Comparing church shopping to author shopping is a stretch for me. The questions I ask myself when deciding where to worship and the ones I ask when deciding what to read are not the same, not really even close. Reading fiction is completely entertainment for me. Church is much more than that. Yes,I want to find my worship experience relevant, even exciting. But, most importantly , I desire to attend a church where I know the leadership holds the Bible in highest regard, and will never simply tell me what my "itching ears want to hear." To find that church, we must be students of the Bible, so that we may know for ourselves what God has to say and are able recognize false teaching when we hear it.

marksonger said...

I attended a Megachurch in a major southeastern city where the pastor would often chastise people who would attend their church because it's where they grew up then drive across town to hear his 4th service because he was "the guy" to hear preach. His admonition was based on how people were not able to effectively serve in one church if they were doing this.

Growing up, I attended a Baptist church Sunday morning, my friend's Episcopal church on Sunday evening and the Methodist church's youth group on Wednesdays. I never felt like I was missing out. If anything it made me have a greater appreciation of different denominations.

I have long felt that Paul's description of individual roles in the church through his Body of Christ illustration can easily and appropriately overlay other areas of life as well including the need for different churches and denominations. The need for Baptists and Presbyterians is as crucial as the need for a mouth and a heart. But just like we who are "mouths" in our church can sometimes bee called on to act as "hearts" but do not lose our calling as mouths by doing so, there's nothing wrong with us leaving our church which is fulfilling one role in Christ's Kingdom and visiting another if there is a need.

IMHO, of course

karla said...

marksonger--I appreciated your comments, somewhat because they are so different from my own point of view.
Because we do see things so differently, I am curious...as you became involved with organizations within different church bodies, did you ever run into conflicts with what they taught?
I feel great conflict when I am worshipping in a church and something is said, (or sung or chanted) that disagrees with what I have read in the Bible. I realize not everyone feels this same tension.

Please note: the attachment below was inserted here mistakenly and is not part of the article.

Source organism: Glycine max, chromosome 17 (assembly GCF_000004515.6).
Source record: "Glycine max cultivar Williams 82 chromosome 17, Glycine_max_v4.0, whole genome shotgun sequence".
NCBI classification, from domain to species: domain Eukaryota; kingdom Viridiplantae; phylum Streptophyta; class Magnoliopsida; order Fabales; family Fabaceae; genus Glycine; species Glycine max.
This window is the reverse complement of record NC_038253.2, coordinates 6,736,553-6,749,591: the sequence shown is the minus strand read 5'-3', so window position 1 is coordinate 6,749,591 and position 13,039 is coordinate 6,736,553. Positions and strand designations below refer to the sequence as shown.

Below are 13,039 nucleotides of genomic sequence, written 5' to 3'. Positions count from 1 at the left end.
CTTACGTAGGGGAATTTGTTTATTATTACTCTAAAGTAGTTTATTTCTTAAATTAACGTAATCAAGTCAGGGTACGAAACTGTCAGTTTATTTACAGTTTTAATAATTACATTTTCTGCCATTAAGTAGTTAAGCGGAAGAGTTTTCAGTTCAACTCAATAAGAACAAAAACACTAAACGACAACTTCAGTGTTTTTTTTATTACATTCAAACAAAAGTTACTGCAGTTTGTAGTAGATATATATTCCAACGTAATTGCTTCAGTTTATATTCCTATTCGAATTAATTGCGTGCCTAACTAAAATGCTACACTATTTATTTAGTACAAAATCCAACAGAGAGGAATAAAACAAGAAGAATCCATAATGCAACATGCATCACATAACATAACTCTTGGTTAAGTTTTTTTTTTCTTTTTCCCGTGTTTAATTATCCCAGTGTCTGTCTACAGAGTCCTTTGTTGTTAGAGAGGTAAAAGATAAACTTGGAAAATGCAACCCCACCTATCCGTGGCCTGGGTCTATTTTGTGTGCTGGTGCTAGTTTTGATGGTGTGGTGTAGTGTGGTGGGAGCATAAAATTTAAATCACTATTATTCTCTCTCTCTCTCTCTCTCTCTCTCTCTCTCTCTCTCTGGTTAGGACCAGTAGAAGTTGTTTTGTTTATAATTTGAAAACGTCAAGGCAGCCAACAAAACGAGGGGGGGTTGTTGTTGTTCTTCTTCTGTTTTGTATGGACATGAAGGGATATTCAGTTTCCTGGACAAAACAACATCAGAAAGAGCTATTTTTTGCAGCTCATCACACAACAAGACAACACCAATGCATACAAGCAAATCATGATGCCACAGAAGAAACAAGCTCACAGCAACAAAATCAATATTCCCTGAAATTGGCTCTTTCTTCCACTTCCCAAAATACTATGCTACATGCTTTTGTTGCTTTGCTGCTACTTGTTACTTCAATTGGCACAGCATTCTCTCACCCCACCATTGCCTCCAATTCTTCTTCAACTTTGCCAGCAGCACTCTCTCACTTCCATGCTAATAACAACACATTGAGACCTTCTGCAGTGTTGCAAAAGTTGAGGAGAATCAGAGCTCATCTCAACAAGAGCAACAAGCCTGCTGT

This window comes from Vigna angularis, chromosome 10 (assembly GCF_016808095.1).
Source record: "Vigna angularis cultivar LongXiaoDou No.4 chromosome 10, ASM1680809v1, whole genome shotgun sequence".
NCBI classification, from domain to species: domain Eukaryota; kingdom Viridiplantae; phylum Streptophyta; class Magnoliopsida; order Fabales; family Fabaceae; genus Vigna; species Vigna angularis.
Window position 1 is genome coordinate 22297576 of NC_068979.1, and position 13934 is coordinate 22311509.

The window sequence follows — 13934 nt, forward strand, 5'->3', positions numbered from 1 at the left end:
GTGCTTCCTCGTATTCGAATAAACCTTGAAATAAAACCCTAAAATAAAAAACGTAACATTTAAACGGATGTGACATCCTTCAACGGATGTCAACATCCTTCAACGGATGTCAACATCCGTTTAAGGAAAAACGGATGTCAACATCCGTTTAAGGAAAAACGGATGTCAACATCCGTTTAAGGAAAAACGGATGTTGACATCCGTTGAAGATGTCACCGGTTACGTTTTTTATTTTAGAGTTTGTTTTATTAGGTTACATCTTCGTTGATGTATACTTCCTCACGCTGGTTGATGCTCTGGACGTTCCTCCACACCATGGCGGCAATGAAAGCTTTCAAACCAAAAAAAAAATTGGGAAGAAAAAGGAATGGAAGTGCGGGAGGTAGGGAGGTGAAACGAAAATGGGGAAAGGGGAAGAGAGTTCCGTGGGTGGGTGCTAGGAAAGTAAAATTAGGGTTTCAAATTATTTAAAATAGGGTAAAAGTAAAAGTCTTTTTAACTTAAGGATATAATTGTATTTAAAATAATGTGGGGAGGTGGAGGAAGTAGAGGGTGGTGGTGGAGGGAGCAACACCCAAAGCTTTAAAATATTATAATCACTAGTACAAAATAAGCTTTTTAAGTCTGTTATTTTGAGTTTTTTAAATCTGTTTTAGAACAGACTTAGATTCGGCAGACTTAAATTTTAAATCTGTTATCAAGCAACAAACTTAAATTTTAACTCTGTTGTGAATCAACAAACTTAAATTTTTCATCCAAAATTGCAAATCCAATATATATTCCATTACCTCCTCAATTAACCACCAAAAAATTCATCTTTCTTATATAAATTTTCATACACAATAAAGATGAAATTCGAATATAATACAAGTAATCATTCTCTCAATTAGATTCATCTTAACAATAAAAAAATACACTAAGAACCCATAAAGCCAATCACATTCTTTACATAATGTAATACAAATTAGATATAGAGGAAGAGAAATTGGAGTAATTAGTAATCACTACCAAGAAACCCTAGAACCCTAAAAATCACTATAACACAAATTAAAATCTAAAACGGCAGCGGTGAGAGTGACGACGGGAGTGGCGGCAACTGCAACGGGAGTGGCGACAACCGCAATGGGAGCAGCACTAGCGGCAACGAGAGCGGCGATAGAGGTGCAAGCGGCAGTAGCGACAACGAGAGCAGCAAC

Also, I read the Body of Christ section completely differently. I did not, still don't, believe that Paul was telling us that we need to have different churches teaching different things. I read that we have all been given gifts within the Christian church (which I believe includes people from many denominations, even if they are not all worshipping together) and that each gift is necessary for us to be effective.
I greatly appreciate the comments on this post. It is a great thing when Christians can engage in discussions like this.

marksonger said...

Hi Karla!

First off, I'd like to say I'm all about churches teaching one thing and one thing only. The Holy Bible. Anything other than that and I'm out of there. As a reformed antidenominationalist, I abhor bylaws! If a church is focused more on getting people to dress a certain way when they come to church than on just getting sinners in there to hear the Gospel of Christ regardless of how they're dressed, then they have their priorities WAY askew and it won't be pretty when God whacks them upside the head :)

Now, as for the different teachings. Does it bother me when churches interpret particular sections of the Bible differently than I do? Not really so long as it does not fly in the face of The Truth. For instance, I don't care if a church preaches a premillenial, amillenial or postmillenial rapture. So long as they preach salvation through grace, not works.

I don't care if they take one interpretation of Hebrews 6 and suggest that means one can lose their salvation or if they believe nothing can take us from God's hand. As long as the teach Jesus is The Way, The Truth and The Light.